Calcium sulfate helps improve texture in a variety of products.

Calcium sulfate helps improve texture in a variety of products.

Calcium Sulfate


What is Calcium Sulfate?

Calcium sulfate is used in the food industry as an anticaking agent, dough strengthener and stabilizer. It occurs naturally and exists as a fine, white to slightly yellow-white odorless powder.1

Origin

Calcium sulfate occurs naturally and is mined from limestones. The anhydrous form of calcium sulfate is prepared by complete dehydration of gypsum, below 300 oC, in an electric oven.1

Nutrition

Calcium sulfate is a great source of calcium. Calcium sulfate anhydrous contains approximately 29% calcium while calcium sulfate dehydrate contains approximately 23% calcium. Calcium has many potential benefits in health promotion and disease prevention and treatment. Calcium is needed to help regulate blood pressure, improve bone health and is needed to prevent osteoporosis, cardiovascular disease, hypertension, cancers of the colon, rectum, and prostate.

The daily allowance (RDA) of calcium for both male and female adults is 1000 mg per day, as recommended by the Food and Nutrition Board (FNB) at the Institute of Medicine of the National Academies.2

Functions of calcium sulfate:1

  • Anticaking agent
  • Color and coloring adjunct
  • Dough strengthener: the absence of calcium ions causes bread dough to be soft and sticky and produces bread of poor quality.
  • Drying agent
  • Firming agent in canned potatoes, tomatoes, carrots, lima beans, and peppers
  • Flour treating agent
  • Formulation aid
  • Leavening agent
  • Nutrient supplement
  • pH control agent
  • Processing aid
  • Stabilizer and thickener
  • Yeast nutrients: it is added in breads and other baked goods to promote growth of yeast.3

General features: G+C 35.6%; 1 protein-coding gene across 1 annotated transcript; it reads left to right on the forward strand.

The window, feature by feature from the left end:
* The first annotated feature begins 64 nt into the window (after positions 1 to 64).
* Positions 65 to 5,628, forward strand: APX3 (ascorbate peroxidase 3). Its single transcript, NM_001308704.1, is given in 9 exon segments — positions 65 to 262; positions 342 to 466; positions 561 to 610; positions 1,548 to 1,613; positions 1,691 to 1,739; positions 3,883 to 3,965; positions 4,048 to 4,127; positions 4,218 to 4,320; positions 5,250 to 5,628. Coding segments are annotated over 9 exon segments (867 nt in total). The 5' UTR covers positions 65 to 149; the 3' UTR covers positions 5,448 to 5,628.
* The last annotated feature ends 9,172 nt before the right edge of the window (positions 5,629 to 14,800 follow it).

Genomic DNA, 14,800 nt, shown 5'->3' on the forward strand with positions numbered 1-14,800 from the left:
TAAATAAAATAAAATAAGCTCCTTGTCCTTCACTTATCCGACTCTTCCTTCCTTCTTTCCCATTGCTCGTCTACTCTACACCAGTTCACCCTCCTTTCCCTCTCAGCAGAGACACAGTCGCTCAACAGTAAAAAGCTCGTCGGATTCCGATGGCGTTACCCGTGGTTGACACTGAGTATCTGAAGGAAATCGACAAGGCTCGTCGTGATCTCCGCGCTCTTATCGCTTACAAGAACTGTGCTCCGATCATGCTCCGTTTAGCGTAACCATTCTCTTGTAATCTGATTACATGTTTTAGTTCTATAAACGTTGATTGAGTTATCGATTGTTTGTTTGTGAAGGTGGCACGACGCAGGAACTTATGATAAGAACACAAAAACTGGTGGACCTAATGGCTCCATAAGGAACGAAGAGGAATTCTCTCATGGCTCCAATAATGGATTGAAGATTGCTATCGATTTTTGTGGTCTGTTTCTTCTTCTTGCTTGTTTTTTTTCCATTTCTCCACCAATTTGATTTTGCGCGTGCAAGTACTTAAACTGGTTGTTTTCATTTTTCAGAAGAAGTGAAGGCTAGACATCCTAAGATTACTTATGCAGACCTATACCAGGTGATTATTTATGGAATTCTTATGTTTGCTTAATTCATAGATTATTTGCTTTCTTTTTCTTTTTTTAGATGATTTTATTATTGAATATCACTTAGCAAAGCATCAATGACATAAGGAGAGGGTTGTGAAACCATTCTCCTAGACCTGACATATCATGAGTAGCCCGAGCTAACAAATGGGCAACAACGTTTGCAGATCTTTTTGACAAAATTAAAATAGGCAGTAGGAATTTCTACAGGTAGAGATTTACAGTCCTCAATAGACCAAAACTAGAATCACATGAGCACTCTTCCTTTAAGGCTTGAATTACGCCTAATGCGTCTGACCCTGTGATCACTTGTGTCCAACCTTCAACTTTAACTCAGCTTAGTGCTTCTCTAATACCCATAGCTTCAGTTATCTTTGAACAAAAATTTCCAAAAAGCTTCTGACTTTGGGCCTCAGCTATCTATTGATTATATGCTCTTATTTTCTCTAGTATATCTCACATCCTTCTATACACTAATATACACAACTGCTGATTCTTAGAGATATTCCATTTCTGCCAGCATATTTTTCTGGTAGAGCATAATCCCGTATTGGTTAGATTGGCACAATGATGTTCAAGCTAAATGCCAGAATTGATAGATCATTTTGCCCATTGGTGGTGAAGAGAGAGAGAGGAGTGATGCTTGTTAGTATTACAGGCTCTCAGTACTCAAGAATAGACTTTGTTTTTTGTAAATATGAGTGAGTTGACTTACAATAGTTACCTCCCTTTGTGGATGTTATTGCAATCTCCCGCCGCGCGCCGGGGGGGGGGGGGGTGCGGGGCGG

Commercial production

The anhydrous form of calcium sulfate is prepared by complete dehydration of gypsum, below 300 oC, in an electric oven.1

Application

When used as a flour bleaching agent, it is mixed with benzoyl peroxide at the ratio of no more than 6 to 1 by weight.4

Calcium carbonate can be used to replace a part of sodium chloride to produce reduced-sodium bread. It can replace up to 32% of sodium for brown bread without adversely affecting palatability or product quality.5

It has been used to produce the calcium-enriched baked products like cookies, brownies, snacks etc., without adversely affecting texture by adding emulsifier (US 5514387 A).6

FDA Regulation

Calcium sulfate has GRAS status from the FDA in the Code of Federal Regulation article 21CFR184.1230.1 It can be used at a maximum level of 1.3% for baked goods, 3.0% for confectionery and frosting, and 0.5% for grain products and pastas.1

Reference

  1. “Calcium Sulfate.” FDA Code of Federal Regulations 21CFR184.1230. 01 Apr. 2016. www.accessdata.fda.gov/scripts/cdrh/cfdocs/cfcfr/CFRSearch.cfm?fr=184.1230&SearchTerm=calcium%2Bsulfate. Accessed 14 Apr. 2017.
  2. “Office of Dietary Supplements – Dietary Supplement Fact Sheet: Calcium.” National Institutes of Health. U.S. Department of Health and Human Services, 17 Nov. 2016. https://ods.od.nih.gov/factsheets/Calcium-HealthProfessional/. Accessed 17 Apr. 2017.
  3. “CFR – Code of Federal Regulations 21CFR137.105.” Accessdata.fda.gov. 01 Apr. 2016. www.accessdata.fda.gov/scripts/cdrh/cfdocs/cfcfr/CFRSearch.cfm?fr=137.105. Accessed 17 Apr. 2017.
  4. “Food Additives & Ingredients – Overview of Food Ingredients, Additives & Colors.” U S Food and Drug Administration Home Page. Center for Food Safety and Applied Nutrition, 02 Dec. 2014. www.fda.gov/food/ingredientspackaginglabeling/foodadditivesingredients/ucm094211.htm.   Accessed 17 Apr. 2017.
  5. Charlton, Karen E., Elizabeth Macgregor, Nonnie H. Vorster, Naomi S. Levitt, and Krisela Steyn. “Partial Replacement of NaCl Can Be Achieved with Potassium, Magnesium and Calcium Salts in Brown Bread.” International Journal of Food Sciences and Nutrition 58.7 (2007): 508-21.
  6. “Patent US5514387 – Calcium-enriched Baked Good Production and Method of Making.”Google Patents. 7 May 1996. www.google.com/patents/US5514387. Accessed 20 Apr.2017.